JASS. Samuel Blaser: trombone; Alban Darche: tenor saxophone; Sébastien Boisseau: double bass; John Hollenbeck: drums.
Since there is no definite goal in life, no prescribed target to get to, there can be no regret only joy when pathways meet and another piece of music enters your sonic experience to take hold. This one is by JASS, four initials luckily coinciding with the Original Dixieland Jass Band, the group credited with the very first jazz recording, way back in 1917. Way here in 2014 there’s so much to take from, extending the bow of tradition into the now, playing freely.
Let’s break it up:
Recurring dreams: A nice unison start, splitting in counterparts and evolving into an exploratory trombone solo, how do I work this,sturdily shod by bass and drum, alto underpinning and taking over with repetitive theme, speeding up and bringing the whole to a boil.
Saj’s: A broken melancholy theme interrupted by some quiet weird eruptions, almost Cageian prepared piano, resulting in very subdued conversation well, not about the weather.
Jazz Envy: Theme explored and re-explored, a dash of elephants in the background and rustling rhythm this time, segueing into broken swing.
Water: quiet conversation, telling stories, then the marching drums pop up at the horizon and once again we dive into the mean slow music I so like, always together always alone, getting urgent, pushing each other, never punishing, and coming back to the lovely unison again. Water indeed, after a long trip in the desert. Or something like that.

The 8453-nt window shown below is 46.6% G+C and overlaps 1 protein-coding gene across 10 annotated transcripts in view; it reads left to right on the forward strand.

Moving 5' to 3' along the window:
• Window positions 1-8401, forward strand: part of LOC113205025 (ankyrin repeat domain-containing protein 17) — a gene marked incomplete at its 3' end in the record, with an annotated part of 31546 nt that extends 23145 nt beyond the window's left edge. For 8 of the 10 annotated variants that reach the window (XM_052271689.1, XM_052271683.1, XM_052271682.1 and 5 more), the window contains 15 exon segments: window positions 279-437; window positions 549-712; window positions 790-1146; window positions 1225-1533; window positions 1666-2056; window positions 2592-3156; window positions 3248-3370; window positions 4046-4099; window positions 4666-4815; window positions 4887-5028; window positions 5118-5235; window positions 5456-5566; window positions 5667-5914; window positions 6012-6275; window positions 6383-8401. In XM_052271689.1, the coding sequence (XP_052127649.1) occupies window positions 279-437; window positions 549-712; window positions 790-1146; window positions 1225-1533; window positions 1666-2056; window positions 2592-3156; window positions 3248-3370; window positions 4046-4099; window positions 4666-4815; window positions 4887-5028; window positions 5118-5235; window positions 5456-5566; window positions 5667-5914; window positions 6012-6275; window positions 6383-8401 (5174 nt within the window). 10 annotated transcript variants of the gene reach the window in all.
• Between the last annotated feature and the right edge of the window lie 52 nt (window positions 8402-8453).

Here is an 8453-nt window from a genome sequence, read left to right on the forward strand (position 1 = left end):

Limp mint: Melodica kicking off this time. Indian drone, and long sustained breaths, savouring tones under and over. Rhythm underneath off kilter, but right on the money. Yeah, that hits the spot baby.
And off again, 4 guys on the road, seen from above their paths intertwining separating yet painting a stunning picture.
Driving license: Popping and spurting, feeling out the sounds again, some rainsticks, and so slowly so elegantly building up the frame, whereinto the melody is woven, drumkicks all over, densing up (if that’s a verb and it should be) and playing it far out.
No D.: Some industrial drumming here and two urgent pleas, until the drive catches on and propels the whole ever on ever on. Feet tapping head bobbing and again a fierce blowout. Great stuff.
Miss Universe 2031: is a curvy blonde, moving on stage with sinuous abandon, and that’s all she has to say. “We approach the divine by enlarging our souls and lighting up our brains.” (Tom Robbins)
It began to get dark: but we’re all alight now. And it ends with a better world, no doubt. No more words. Press play.
I could choose some adjectives, smart, funny, enthralling, aware, defiant, respectful and you can choose your own, but this album needs to be heard. Make it so.